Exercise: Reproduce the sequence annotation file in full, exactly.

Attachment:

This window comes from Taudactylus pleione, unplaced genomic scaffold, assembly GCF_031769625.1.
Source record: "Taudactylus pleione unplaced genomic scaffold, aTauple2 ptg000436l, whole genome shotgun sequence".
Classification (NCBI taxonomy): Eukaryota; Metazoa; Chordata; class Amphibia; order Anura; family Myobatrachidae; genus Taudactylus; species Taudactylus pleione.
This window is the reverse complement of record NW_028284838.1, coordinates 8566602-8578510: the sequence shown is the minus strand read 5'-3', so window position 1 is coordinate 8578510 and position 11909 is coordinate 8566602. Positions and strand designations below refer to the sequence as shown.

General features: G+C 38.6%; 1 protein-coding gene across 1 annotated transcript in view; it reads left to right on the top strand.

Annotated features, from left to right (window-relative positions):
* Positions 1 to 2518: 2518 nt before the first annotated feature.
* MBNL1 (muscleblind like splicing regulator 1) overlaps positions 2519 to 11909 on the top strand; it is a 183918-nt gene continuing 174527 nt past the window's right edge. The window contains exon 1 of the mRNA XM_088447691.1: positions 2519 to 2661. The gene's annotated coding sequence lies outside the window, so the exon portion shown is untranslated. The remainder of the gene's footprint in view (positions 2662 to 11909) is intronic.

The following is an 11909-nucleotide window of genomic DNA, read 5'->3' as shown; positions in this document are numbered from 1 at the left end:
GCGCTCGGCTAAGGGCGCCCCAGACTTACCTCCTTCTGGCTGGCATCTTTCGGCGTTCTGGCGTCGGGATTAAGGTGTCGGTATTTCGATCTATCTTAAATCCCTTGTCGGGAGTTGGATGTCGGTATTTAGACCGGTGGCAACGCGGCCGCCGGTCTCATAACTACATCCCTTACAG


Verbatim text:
This window comes from Taudactylus pleione, unplaced genomic scaffold, assembly GCF_031769625.1.
Source record: "Taudactylus pleione unplaced genomic scaffold, aTauple2 ptg000436l, whole genome shotgun sequence".
Classification (NCBI taxonomy): Eukaryota; Metazoa; Chordata; class Amphibia; order Anura; family Myobatrachidae; genus Taudactylus; species Taudactylus pleione.
This window is the reverse complement of record NW_028284838.1, coordinates 8566602-8578510: the sequence shown is the minus strand read 5'-3', so window position 1 is coordinate 8578510 and position 11909 is coordinate 8566602. Positions and strand designations below refer to the sequence as shown.

General features: G+C 38.6%; 1 protein-coding gene across 1 annotated transcript in view; it reads left to right on the top strand.

Annotated features, from left to right (window-relative positions):
* Positions 1 to 2518: 2518 nt before the first annotated feature.
* MBNL1 (muscleblind like splicing regulator 1) overlaps positions 2519 to 11909 on the top strand; it is a 183918-nt gene continuing 174527 nt past the window's right edge. The window contains exon 1 of the mRNA XM_088447691.1: positions 2519 to 2661. The gene's annotated coding sequence lies outside the window, so the exon portion shown is untranslated. The remainder of the gene's footprint in view (positions 2662 to 11909) is intronic.

The following is an 11909-nucleotide window of genomic DNA, read 5'->3' as shown; positions in this document are numbered from 1 at the left end:
GCGCTCGGCTAAGGGCGCCCCAGACTTACCTCCTTCTGGCTGGCATCTTTCGGCGTTCTGGCGTCGGGATTAAGGTGTCGGTATTTCGATCTATCTTAAATCCCTTGTCGGGAGTTGGATGTCGGTATTTAGACCGGTGGCAACGCGGCCGCCGGTCTCATAACTACATCCCTTACAG